New Orleans committee bumps rules for Uber to the full City Council without a recommendation

July 29 2014 | Latest News
By Mark Waller, | The Times-Picayune

New Orleans City Council members on Tuesday (July 29) added more suggestions on how to regulate digital car services such as Uber during the second transportation committee meeting on the subject in as many months. But the group chose to forward a set of already proposed changes to the full council for its consideration, without any recommendation from the committee.

The council could take up the issue on Aug. 14 at the earliest.

Council member Stacy Head identified a need for enforcement measures against non-compliant drivers operating under digital dispatching services, suggesting immobilizing cars with wheel locks. She also said the city will need more financial resources to increase enforcement of transportation regulations when mobile device applications are active in the city, suggesting higher fees for transportation operators.

Council member Susan Guidry said the discussion wasn't broad enough with its focus on tweaking rules for luxury car services. She said the city should also create regulations for ride-sharing services, because they inevitably will begin operating whether or not the law permits them.

The basic rule changes proposed so far are to eliminate a three-hour minimum for luxury car trips and to set a new range of minimum fees, from $25 for a sedan ride to $90 for a plush sport utility vehicle that includes a stop at Louis Armstrong International Airport.

Uber, perhaps the most publicized of the companies with transportation apps, indicates it wants to start running its high-end car service, called Uber Black, in New Orleans. Ryan Berni, advisor to Mayor Mitch Landrieu, said the administration presented rule changes for luxury cars partly because the city left that sector unaddressed during taxi regulation changes in recent years.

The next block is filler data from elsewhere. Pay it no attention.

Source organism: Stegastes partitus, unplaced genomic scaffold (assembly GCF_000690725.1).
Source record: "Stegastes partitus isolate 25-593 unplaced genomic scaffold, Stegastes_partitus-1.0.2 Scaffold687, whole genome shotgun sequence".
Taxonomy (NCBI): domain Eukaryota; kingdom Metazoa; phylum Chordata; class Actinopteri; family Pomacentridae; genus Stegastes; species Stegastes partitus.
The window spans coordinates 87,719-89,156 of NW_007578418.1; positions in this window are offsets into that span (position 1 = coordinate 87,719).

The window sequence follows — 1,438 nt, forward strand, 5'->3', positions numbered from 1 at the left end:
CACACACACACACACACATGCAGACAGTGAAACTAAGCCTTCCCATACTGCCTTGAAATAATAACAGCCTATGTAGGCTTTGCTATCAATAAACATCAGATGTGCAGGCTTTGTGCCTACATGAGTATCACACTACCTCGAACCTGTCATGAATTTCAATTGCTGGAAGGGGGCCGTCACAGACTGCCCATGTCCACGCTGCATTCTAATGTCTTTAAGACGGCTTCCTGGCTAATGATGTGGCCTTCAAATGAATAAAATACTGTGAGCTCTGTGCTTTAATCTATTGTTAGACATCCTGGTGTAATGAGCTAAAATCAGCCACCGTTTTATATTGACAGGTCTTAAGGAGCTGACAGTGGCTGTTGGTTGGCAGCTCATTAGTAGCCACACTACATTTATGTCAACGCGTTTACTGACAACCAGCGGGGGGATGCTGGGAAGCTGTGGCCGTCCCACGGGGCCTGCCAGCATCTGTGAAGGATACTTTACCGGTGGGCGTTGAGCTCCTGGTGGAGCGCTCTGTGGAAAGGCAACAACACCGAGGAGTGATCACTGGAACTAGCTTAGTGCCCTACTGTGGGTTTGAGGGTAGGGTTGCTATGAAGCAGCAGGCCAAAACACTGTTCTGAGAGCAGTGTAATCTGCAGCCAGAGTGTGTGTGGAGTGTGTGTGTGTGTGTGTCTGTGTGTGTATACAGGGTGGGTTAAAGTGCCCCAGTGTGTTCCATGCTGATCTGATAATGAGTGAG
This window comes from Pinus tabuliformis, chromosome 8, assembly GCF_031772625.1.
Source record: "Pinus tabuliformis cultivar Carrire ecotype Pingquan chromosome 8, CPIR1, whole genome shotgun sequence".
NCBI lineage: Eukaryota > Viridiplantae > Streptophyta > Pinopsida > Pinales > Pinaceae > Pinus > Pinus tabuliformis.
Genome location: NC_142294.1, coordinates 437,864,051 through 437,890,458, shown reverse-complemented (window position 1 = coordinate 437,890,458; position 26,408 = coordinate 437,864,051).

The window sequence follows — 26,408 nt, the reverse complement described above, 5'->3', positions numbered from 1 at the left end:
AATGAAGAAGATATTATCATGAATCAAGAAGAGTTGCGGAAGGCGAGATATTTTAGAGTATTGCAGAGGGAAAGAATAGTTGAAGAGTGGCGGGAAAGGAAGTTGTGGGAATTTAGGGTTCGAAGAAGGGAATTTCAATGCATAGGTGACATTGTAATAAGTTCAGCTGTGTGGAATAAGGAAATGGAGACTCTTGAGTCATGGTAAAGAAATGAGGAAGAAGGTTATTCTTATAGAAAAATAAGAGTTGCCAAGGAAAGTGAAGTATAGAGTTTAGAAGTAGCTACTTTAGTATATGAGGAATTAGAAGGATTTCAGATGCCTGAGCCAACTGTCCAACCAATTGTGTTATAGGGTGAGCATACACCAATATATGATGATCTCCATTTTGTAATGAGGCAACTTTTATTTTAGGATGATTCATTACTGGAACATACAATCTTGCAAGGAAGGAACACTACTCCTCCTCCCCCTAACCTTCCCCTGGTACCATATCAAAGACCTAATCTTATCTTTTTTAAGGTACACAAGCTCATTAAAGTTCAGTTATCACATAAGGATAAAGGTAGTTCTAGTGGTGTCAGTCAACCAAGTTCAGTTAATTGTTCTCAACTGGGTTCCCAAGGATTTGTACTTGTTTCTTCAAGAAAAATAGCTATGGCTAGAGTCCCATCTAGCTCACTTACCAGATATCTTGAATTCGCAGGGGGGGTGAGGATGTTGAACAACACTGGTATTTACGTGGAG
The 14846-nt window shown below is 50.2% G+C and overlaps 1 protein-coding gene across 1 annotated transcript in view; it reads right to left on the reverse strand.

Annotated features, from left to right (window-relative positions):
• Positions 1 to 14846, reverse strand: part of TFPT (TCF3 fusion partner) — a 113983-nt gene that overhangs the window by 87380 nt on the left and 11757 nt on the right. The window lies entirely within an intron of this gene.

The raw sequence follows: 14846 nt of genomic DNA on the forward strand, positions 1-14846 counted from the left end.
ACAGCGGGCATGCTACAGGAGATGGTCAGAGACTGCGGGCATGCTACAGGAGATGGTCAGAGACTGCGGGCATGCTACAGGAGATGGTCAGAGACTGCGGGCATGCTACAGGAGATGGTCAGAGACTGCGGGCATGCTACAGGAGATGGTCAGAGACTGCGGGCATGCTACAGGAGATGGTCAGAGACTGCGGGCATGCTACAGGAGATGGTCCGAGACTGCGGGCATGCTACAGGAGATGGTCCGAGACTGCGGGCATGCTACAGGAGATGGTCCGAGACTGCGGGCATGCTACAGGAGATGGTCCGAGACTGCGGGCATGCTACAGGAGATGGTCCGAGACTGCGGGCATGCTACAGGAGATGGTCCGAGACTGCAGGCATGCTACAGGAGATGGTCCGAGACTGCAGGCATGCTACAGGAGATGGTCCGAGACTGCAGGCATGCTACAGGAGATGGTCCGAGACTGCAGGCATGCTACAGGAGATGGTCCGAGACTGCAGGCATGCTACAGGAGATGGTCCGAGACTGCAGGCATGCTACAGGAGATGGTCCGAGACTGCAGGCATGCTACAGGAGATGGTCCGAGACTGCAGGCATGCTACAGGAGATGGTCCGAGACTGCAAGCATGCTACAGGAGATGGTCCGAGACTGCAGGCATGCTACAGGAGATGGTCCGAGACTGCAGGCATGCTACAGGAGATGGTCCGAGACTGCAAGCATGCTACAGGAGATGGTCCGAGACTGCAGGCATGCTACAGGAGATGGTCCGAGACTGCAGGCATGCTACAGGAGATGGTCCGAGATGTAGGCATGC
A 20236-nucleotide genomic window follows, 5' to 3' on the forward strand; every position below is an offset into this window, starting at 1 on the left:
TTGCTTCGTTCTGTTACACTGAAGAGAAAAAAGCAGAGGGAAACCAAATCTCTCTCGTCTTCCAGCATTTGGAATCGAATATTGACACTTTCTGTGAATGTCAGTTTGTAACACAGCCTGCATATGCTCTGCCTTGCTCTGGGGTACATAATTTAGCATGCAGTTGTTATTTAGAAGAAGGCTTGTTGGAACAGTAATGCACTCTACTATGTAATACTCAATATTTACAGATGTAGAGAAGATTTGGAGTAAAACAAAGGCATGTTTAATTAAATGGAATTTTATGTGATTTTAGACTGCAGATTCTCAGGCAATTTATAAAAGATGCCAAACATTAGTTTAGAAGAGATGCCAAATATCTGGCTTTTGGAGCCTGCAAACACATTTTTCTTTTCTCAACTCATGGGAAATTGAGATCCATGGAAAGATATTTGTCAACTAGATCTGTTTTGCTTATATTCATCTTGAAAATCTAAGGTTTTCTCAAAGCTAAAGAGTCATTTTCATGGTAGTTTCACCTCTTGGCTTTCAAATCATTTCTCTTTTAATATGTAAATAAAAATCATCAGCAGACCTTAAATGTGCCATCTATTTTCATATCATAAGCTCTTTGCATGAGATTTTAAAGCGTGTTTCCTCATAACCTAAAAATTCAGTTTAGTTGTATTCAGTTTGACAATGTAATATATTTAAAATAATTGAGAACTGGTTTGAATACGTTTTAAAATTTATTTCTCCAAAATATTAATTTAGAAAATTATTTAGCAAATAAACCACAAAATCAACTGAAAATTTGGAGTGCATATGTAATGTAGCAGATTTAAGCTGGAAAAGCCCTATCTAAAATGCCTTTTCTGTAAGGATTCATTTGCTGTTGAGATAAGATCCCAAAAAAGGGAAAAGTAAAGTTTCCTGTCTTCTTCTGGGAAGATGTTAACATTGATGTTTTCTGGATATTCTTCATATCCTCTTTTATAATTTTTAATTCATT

As she did during a similar hearing in June, Guidry pressed Uber representatives on the idea that they will introduce the lower tier ride-sharing version of their product, called UberX, after the limousine feature of their app is functioning. Uber's public policy director for the Americas, Justin Kintz, told her the company would gladly discuss rules applying to UberX in the future.

The discussion, which lasted about three hours, echoed many of the pro-Uber and anti-Uber arguments that speakers raised at a hearing in June.

The company and its supporters describe a more efficient, reliable, inexpensive service that spurs improvements in transportation accessibility and opens an avenue for small operators to launch their own businesses. Its critics, often from the taxi and limousine industries, describe an unworkable economic model that lacks assurances of safety, pricing fairness and non-discrimination of customers by drivers.

One notable difference between the two meetings was the position of Malachi Hull, who last month sat with administrators as the chief of the city's Taxicab Bureau.

City Hall dismissed Hull earlier this month. On Tuesday, he appeared, he said, as a concerned citizen. He spoke to the committee about dangers of lax regulation with digital car dispatchers.

He said services such as Uber exclude people who lack smartphones or credit cards. He described security ramifications of overseeing transportation systems, including examples from around the world of people using taxi services in terrorist plots and human trafficking.

"When you have a driver that's not permitted, that's called hitchhiking," Hull told council members. "I want you to remember that.